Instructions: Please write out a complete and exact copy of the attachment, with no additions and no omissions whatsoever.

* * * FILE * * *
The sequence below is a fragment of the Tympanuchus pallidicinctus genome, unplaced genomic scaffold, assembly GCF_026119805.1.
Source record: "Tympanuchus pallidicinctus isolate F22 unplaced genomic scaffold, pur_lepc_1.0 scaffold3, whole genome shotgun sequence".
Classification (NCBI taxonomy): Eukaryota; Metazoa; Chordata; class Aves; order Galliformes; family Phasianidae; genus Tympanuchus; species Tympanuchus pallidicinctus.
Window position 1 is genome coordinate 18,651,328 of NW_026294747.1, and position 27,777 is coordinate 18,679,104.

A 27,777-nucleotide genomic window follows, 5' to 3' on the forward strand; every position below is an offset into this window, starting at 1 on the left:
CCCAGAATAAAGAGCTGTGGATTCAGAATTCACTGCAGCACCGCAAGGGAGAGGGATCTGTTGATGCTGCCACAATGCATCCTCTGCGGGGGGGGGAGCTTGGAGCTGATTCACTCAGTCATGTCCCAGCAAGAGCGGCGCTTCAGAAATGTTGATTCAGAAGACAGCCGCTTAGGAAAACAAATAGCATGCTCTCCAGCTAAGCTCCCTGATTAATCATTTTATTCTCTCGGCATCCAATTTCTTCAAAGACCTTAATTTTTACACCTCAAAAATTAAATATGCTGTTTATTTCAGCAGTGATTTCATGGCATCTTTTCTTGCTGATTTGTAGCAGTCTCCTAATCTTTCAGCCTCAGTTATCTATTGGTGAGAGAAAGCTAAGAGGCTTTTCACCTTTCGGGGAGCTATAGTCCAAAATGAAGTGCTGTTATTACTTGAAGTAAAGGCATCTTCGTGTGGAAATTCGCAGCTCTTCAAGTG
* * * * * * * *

The sequence below is a fragment of the Tympanuchus pallidicinctus genome, unplaced genomic scaffold, assembly GCF_026119805.1.
Source record: "Tympanuchus pallidicinctus isolate F22 unplaced genomic scaffold, pur_lepc_1.0 scaffold3, whole genome shotgun sequence".
Classification (NCBI taxonomy): Eukaryota; Metazoa; Chordata; class Aves; order Galliformes; family Phasianidae; genus Tympanuchus; species Tympanuchus pallidicinctus.
Window position 1 is genome coordinate 18,651,328 of NW_026294747.1, and position 27,777 is coordinate 18,679,104.

A 27,777-nucleotide genomic window follows, 5' to 3' on the forward strand; every position below is an offset into this window, starting at 1 on the left:
CCCAGAATAAAGAGCTGTGGATTCAGAATTCACTGCAGCACCGCAAGGGAGAGGGATCTGTTGATGCTGCCACAATGCATCCTCTGCGGGGGGGGGAGCTTGGAGCTGATTCACTCAGTCATGTCCCAGCAAGAGCGGCGCTTCAGAAATGTTGATTCAGAAGACAGCCGCTTAGGAAAACAAATAGCATGCTCTCCAGCTAAGCTCCCTGATTAATCATTTTATTCTCTCGGCATCCAATTTCTTCAAAGACCTTAATTTTTACACCTCAAAAATTAAATATGCTGTTTATTTCAGCAGTGATTTCATGGCATCTTTTCTTGCTGATTTGTAGCAGTCTCCTAATCTTTCAGCCTCAGTTATCTATTGGTGAGAGAAAGCTAAGAGGCTTTTCACCTTTCGGGGAGCTATAGTCCAAAATGAAGTGCTGTTATTACTTGAAGTAAAGGCATCTTCGTGTGGAAATTCGCAGCTCTTCAAGTG